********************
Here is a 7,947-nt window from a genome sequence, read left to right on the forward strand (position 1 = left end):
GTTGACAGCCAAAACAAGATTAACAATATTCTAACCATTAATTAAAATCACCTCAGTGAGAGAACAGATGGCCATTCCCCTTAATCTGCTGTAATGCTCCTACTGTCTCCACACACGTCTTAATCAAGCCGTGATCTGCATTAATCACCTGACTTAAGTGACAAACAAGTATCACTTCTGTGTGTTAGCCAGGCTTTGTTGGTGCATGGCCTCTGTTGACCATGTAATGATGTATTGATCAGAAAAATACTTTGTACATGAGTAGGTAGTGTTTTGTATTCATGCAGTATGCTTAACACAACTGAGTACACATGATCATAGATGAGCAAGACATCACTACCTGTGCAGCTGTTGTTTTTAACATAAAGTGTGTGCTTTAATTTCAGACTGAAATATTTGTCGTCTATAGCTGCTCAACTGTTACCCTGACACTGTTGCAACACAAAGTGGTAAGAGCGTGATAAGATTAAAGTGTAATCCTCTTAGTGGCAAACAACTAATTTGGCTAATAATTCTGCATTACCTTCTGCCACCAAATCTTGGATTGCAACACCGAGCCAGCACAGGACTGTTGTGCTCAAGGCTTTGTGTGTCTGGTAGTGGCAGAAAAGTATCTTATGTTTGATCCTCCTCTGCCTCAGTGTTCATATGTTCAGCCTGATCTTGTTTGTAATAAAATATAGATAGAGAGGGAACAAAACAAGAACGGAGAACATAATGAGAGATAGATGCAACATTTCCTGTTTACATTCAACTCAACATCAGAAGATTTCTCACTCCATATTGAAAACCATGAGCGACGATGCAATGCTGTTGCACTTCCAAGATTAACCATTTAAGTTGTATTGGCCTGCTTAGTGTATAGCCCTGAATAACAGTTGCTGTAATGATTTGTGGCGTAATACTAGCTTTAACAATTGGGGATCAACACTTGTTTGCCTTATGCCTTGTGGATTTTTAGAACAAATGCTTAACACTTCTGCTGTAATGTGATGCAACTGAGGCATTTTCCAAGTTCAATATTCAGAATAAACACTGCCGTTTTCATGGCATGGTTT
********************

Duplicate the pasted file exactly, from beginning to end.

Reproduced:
Here is a 7,947-nt window from a genome sequence, read left to right on the forward strand (position 1 = left end):
GTTGACAGCCAAAACAAGATTAACAATATTCTAACCATTAATTAAAATCACCTCAGTGAGAGAACAGATGGCCATTCCCCTTAATCTGCTGTAATGCTCCTACTGTCTCCACACACGTCTTAATCAAGCCGTGATCTGCATTAATCACCTGACTTAAGTGACAAACAAGTATCACTTCTGTGTGTTAGCCAGGCTTTGTTGGTGCATGGCCTCTGTTGACCATGTAATGATGTATTGATCAGAAAAATACTTTGTACATGAGTAGGTAGTGTTTTGTATTCATGCAGTATGCTTAACACAACTGAGTACACATGATCATAGATGAGCAAGACATCACTACCTGTGCAGCTGTTGTTTTTAACATAAAGTGTGTGCTTTAATTTCAGACTGAAATATTTGTCGTCTATAGCTGCTCAACTGTTACCCTGACACTGTTGCAACACAAAGTGGTAAGAGCGTGATAAGATTAAAGTGTAATCCTCTTAGTGGCAAACAACTAATTTGGCTAATAATTCTGCATTACCTTCTGCCACCAAATCTTGGATTGCAACACCGAGCCAGCACAGGACTGTTGTGCTCAAGGCTTTGTGTGTCTGGTAGTGGCAGAAAAGTATCTTATGTTTGATCCTCCTCTGCCTCAGTGTTCATATGTTCAGCCTGATCTTGTTTGTAATAAAATATAGATAGAGAGGGAACAAAACAAGAACGGAGAACATAATGAGAGATAGATGCAACATTTCCTGTTTACATTCAACTCAACATCAGAAGATTTCTCACTCCATATTGAAAACCATGAGCGACGATGCAATGCTGTTGCACTTCCAAGATTAACCATTTAAGTTGTATTGGCCTGCTTAGTGTATAGCCCTGAATAACAGTTGCTGTAATGATTTGTGGCGTAATACTAGCTTTAACAATTGGGGATCAACACTTGTTTGCCTTATGCCTTGTGGATTTTTAGAACAAATGCTTAACACTTCTGCTGTAATGTGATGCAACTGAGGCATTTTCCAAGTTCAATATTCAGAATAAACACTGCCGTTTTCATGGCATGGTTT